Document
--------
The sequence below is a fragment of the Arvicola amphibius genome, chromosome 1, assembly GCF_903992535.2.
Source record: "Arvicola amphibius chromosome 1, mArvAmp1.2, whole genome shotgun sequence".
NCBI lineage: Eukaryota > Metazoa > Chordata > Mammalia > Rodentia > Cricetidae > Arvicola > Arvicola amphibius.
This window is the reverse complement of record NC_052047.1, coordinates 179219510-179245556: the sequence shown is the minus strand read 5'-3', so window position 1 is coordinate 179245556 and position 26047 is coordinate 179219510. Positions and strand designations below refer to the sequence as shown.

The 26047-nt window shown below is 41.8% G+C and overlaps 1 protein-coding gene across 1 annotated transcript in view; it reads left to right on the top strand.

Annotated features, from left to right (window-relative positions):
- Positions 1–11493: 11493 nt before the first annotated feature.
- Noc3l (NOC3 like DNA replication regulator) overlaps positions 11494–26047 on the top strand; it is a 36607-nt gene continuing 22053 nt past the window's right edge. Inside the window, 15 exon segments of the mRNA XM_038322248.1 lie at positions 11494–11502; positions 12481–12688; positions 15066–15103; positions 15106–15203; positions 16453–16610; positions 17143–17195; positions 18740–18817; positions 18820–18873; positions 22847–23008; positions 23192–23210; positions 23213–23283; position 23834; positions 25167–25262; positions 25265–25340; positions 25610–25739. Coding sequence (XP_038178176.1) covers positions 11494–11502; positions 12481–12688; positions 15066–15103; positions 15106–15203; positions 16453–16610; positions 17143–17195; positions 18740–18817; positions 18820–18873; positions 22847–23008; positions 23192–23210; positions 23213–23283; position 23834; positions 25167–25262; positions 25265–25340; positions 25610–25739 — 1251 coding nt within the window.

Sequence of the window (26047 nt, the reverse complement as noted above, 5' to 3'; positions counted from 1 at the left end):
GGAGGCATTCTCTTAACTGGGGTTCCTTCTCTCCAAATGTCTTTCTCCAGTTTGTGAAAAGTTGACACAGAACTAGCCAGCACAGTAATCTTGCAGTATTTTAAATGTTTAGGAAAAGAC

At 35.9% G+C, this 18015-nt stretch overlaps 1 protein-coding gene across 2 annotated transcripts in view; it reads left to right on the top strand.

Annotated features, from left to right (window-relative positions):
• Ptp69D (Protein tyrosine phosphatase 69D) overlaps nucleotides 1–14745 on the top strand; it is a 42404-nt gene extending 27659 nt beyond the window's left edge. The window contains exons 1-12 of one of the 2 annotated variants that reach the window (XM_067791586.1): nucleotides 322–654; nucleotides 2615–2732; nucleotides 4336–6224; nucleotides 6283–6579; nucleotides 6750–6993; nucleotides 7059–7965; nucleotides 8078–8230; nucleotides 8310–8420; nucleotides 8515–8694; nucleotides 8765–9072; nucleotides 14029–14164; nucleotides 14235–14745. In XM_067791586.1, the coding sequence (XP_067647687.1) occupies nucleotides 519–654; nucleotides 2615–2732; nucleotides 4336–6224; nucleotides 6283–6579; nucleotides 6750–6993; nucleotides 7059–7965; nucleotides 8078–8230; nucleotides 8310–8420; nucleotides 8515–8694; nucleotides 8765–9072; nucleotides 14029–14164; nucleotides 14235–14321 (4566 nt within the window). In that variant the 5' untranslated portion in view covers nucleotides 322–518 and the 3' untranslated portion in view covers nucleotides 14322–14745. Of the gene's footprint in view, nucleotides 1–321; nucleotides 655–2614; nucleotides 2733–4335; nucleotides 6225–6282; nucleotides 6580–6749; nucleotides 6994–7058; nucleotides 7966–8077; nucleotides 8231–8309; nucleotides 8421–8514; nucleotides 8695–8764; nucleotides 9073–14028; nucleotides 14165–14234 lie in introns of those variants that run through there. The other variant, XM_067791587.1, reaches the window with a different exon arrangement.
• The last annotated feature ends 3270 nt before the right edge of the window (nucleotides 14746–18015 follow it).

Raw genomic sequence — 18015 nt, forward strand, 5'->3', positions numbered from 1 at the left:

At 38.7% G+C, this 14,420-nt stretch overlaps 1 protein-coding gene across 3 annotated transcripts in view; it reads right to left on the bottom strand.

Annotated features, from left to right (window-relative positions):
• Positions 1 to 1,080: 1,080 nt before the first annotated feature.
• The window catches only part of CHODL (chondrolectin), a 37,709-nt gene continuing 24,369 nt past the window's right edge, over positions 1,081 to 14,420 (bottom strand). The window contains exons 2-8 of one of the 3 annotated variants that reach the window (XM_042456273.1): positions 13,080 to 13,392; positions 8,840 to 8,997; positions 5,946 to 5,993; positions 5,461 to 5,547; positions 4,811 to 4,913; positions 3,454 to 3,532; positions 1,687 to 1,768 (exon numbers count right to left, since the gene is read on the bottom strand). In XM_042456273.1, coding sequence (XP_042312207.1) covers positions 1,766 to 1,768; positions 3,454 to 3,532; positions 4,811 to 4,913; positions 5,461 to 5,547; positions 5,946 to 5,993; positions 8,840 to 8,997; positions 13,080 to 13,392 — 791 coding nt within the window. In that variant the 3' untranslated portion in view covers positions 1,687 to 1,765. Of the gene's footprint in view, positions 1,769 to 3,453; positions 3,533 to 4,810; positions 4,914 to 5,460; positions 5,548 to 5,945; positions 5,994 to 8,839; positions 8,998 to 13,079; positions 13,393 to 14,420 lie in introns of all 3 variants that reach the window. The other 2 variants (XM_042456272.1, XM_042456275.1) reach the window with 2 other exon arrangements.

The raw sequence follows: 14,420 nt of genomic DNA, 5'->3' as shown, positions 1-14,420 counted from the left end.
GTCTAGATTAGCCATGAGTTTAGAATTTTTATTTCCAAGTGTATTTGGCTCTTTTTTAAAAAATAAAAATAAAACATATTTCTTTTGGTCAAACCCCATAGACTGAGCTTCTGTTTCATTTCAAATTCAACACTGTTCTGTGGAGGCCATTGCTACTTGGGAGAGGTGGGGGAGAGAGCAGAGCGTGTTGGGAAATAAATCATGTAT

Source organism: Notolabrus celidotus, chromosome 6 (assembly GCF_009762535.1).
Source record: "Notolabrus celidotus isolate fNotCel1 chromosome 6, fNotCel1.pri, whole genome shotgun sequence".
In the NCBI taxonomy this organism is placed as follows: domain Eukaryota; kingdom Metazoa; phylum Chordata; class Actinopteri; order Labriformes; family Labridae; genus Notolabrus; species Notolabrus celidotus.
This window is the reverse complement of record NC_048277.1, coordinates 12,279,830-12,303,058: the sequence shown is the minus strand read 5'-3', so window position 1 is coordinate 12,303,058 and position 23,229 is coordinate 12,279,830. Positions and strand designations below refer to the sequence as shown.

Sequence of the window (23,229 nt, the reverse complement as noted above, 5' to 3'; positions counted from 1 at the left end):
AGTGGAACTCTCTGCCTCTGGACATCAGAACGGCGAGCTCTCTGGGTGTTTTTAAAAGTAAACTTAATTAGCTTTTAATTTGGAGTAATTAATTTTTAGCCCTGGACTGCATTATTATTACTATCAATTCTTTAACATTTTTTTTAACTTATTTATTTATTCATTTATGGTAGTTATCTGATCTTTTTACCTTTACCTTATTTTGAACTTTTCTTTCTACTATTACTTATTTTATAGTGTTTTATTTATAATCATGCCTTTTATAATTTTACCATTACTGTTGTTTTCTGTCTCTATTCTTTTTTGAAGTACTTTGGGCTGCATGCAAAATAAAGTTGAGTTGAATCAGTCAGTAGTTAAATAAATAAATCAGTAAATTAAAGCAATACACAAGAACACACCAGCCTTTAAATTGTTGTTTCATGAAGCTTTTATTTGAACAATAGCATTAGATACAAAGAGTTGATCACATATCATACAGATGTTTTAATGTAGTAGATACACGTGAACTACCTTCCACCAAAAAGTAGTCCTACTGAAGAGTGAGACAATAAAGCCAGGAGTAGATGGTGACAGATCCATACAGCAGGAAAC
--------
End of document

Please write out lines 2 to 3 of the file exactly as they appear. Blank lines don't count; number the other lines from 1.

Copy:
Source record: "Arvicola amphibius chromosome 1, mArvAmp1.2, whole genome shotgun sequence".
NCBI lineage: Eukaryota > Metazoa > Chordata > Mammalia > Rodentia > Cricetidae > Arvicola > Arvicola amphibius.